The Opening Ceremony of this year’s Olympic Games in Rio de Janeiro, due to take place in exactly 100 days time, will convey a positive image of Brazil and unite the country at a time of division and conflict, the producer responsible for organising the event has predicted.
Protesters are spilling onto the streets both in support of and in opposition to under-fire President Dilma Rousseff as calls grow for her impeachment amid allegations she tried to manipulate budget gaps during the 2014 Presidential Election.
The Lower House of Parliament voted to support the impeachment process last week and, if the Senate opt to follow suit, she will be automatically forced to stand down for 180 days while a trial progresses.
Brazil is also moving towards its worst recession in over a century.
Critics, therefore, claim money would be better spent on hospitals and other problems rather than a sporting event.
Other issues, such as the Zika virus and water pollution fears, are also overshadowing preparations.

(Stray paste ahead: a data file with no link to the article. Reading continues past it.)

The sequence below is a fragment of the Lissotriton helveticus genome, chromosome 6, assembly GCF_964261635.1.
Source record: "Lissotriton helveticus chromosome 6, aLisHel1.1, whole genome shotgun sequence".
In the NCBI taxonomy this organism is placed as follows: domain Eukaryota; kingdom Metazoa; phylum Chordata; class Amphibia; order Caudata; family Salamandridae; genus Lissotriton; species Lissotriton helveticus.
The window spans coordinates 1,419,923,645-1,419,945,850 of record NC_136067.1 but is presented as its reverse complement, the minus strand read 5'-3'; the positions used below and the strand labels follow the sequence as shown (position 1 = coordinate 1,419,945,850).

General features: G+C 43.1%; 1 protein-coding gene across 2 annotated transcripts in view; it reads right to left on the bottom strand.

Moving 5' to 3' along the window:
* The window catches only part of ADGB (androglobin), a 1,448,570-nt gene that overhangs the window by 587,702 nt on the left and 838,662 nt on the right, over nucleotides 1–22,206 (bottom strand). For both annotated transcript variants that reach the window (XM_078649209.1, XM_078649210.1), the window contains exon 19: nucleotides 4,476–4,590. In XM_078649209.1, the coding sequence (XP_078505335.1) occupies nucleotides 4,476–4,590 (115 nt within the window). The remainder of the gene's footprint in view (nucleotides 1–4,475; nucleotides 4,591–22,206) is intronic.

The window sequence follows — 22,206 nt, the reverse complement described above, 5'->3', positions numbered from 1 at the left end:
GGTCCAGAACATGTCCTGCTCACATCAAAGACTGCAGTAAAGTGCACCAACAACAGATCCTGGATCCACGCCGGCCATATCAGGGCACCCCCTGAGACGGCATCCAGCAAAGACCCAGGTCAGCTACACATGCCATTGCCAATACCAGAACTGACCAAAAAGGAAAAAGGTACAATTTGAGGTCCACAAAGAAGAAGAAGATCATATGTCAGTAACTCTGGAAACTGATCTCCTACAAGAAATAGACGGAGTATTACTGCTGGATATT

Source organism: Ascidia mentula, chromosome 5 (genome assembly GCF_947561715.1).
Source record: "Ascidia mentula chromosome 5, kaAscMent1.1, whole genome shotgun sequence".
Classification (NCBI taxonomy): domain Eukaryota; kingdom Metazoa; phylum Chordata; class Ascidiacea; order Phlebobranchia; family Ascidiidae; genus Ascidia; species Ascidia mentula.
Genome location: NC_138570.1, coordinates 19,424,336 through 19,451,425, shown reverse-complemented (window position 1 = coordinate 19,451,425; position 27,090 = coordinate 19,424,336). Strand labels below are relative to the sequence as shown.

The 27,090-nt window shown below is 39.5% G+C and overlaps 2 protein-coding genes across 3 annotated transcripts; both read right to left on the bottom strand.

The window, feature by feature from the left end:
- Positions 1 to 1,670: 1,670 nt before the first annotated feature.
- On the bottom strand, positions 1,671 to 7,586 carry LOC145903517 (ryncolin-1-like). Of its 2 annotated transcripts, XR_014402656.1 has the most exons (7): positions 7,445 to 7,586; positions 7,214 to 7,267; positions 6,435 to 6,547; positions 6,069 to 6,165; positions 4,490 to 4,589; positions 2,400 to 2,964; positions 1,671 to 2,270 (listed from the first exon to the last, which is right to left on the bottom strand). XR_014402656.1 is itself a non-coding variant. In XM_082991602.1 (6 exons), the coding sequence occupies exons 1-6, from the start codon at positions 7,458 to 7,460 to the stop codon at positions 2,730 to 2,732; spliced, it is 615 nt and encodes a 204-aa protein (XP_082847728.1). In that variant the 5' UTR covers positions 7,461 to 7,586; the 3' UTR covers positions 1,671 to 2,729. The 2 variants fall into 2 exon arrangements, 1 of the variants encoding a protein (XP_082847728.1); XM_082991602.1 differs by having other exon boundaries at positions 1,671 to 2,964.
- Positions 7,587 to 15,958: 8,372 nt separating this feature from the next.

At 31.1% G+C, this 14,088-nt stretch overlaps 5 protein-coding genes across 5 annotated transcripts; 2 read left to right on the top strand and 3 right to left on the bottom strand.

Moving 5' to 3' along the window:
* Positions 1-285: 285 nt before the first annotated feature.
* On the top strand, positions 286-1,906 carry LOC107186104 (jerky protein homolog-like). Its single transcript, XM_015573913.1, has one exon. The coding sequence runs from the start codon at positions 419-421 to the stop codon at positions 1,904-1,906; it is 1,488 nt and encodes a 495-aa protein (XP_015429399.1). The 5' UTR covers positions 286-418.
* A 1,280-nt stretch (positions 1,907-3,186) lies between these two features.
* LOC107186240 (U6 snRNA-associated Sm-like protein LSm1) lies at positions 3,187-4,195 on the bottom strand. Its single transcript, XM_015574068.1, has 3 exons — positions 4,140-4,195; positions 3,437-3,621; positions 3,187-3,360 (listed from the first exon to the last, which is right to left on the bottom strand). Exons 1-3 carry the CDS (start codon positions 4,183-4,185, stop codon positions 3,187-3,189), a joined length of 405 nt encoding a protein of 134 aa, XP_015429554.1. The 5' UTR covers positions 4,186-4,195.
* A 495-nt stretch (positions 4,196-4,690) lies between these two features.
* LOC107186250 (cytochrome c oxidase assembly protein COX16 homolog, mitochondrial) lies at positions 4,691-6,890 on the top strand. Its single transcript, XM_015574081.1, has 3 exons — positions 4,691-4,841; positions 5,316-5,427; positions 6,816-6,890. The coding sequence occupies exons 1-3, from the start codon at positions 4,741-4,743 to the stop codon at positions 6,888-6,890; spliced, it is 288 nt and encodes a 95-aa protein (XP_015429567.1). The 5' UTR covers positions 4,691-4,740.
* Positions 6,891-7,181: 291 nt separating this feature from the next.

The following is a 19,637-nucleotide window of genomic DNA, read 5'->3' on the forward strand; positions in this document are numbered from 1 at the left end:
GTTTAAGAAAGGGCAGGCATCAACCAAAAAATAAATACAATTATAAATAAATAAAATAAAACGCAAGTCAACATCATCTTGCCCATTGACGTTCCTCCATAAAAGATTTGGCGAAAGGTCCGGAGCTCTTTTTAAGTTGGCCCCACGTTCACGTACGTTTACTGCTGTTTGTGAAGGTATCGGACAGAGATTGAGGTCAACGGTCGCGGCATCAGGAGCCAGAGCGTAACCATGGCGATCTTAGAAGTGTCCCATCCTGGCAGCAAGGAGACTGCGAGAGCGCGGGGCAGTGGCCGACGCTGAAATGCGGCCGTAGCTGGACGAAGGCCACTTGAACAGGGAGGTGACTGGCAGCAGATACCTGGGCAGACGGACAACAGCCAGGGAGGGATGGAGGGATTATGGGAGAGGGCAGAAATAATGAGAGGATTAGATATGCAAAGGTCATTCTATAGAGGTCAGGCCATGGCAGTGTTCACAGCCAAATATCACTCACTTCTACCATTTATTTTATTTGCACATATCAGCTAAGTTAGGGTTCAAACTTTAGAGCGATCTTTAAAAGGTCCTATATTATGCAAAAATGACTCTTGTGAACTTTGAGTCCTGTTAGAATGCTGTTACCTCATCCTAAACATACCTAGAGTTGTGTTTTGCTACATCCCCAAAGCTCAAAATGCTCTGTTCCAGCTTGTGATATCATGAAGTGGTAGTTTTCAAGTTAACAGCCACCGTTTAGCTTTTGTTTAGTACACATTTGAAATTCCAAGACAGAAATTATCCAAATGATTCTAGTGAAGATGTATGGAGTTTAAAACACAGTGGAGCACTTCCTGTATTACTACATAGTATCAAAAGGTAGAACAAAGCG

Rio 2016 ceremonies executive producer Marco Balich, however, believes the Opening Ceremony on August 5 can help unite the country at a time of conflict.
He promised a Ceremony defined by emotion.
“It will be full of beautiful moments,” the Italian told insidethegames.
“We want to show how the population can be happy and to convey the joy of the nation and the joy of life.”
Balich, also involved in Olympic Ceremonies at Turin 2006, Beijing 2008 and Sochi 2014, admits that the opening event will be “different” from those at previous Games due to budget cuts.
London’s Opening Ceremony was thought to have cost around £27 million ($41.5 million/€36 million) out of a total budget of £80 million ($122 million/€110 million) across the four Olympic and Paralympic ceremonies.
Four years earlier, China was reported to have spent more than $100 million (£60 million/€85 million) on a lavish four-hour Opening Ceremony featuring 15,000 performers as well as new technologies, which included it being the first event to use weather modification technology to prevent rainfall.
The budget for the Rio 2016 Opening Ceremony is thought to be just 10 per cent of that allocated ahead of the London 2012 Games.
New technology will also be a focus in Rio 2016, said Balich, who was not prepared to reveal any precise details of the event.
“It will be an all-singing and all-dancing celebration of Brazilian culture,” he added.
Balich also praised the International Olympic Committee (IOC) for creating a new version of the Games despite some criticising the IOC for their lack of foresight in selecting Rio as host in 2009.
“They have opened new doors,” he said.
- By Nick Butler
- Republished with permission insidethegames.biz